1799 - 1834
David Douglas A Biography of the famed Scottish botanical explorer who was the greatest plant and seed collector to walk the earth. His collecting adventures took him 12,000 miles on foot, horseback and canoe. There are more plants named for Douglas than for any other person in the history of scientific nomenclature. David Douglas's Trail: " Names for the New World" Sunset Magazine's article by Peter Fish. Douglas Fir Also known as Coast Douglas-fir, Oregon Pine, Oregon Douglas-fir, Douglas Tree, Interior Douglas-fir Douglas in Oregon From the Lewis & Clark site. It is impossible to venture anywhere in much of the American West without seeing a plant he collected, that he named, or that was named for him. In fact, in many places, all one needs to do is look at the forests on the higher mountains—there it will be, Douglas-fir, accounting for one-fourth of all the standing saw timber in the United States. Encyclopedia Britannica EntryAfter serving as a gardener at the Botanical Garden at Glasgow, Douglas went to the U.S. as a botanical collector for the Royal Horticultural Society. His first trip was to the Oregon Territory in 1823; he later made several other scientific journeys, especially to the North American Far West. Kaluakauka The Doctor's Pit, Hawaii Douglas died from injuries received from a wild bull having fallen into a pit-trap in Hawaii. Near the Umpqua River Excerpts from David Douglas's Journal, October 8, 1826. Oregon's State Tree: The Douglas Fir Douglas Firs generally grow 180 to 200 feet in height and four to six feet in diameter. Some giants may measure 325 feet in height, with a circumference of ten to fifteen feet. Who was David Douglas? From the Robert Douglas Memorial school in Scone, Scotland. World Forestry Center The David Douglas Room. Named in honor of the famed Scottish Botanist. It is adjacent to the David Douglas Garden, which contains a living collection of northwest native plants that were discovered and cataloged by the explorer/botanist during his travels in the region.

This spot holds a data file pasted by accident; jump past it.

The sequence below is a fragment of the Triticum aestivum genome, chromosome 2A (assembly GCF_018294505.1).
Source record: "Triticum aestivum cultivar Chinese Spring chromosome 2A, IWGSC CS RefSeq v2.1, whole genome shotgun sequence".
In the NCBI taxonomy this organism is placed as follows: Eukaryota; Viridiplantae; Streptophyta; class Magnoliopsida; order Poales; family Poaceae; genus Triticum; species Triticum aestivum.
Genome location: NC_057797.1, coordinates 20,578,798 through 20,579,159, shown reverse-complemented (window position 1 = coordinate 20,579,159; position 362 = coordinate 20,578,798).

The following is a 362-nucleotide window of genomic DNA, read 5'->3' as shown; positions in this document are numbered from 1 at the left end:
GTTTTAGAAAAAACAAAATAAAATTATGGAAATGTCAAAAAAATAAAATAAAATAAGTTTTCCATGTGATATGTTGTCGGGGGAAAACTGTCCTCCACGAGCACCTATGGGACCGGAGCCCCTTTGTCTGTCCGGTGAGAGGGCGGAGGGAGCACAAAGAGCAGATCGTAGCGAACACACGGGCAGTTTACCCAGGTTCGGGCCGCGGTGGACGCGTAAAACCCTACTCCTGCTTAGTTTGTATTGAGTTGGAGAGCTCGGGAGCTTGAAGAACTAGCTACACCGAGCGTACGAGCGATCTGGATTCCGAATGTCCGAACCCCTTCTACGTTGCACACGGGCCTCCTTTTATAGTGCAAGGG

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Western Wanderings Sunset Magazine's celebration of their Centennial year, 1998
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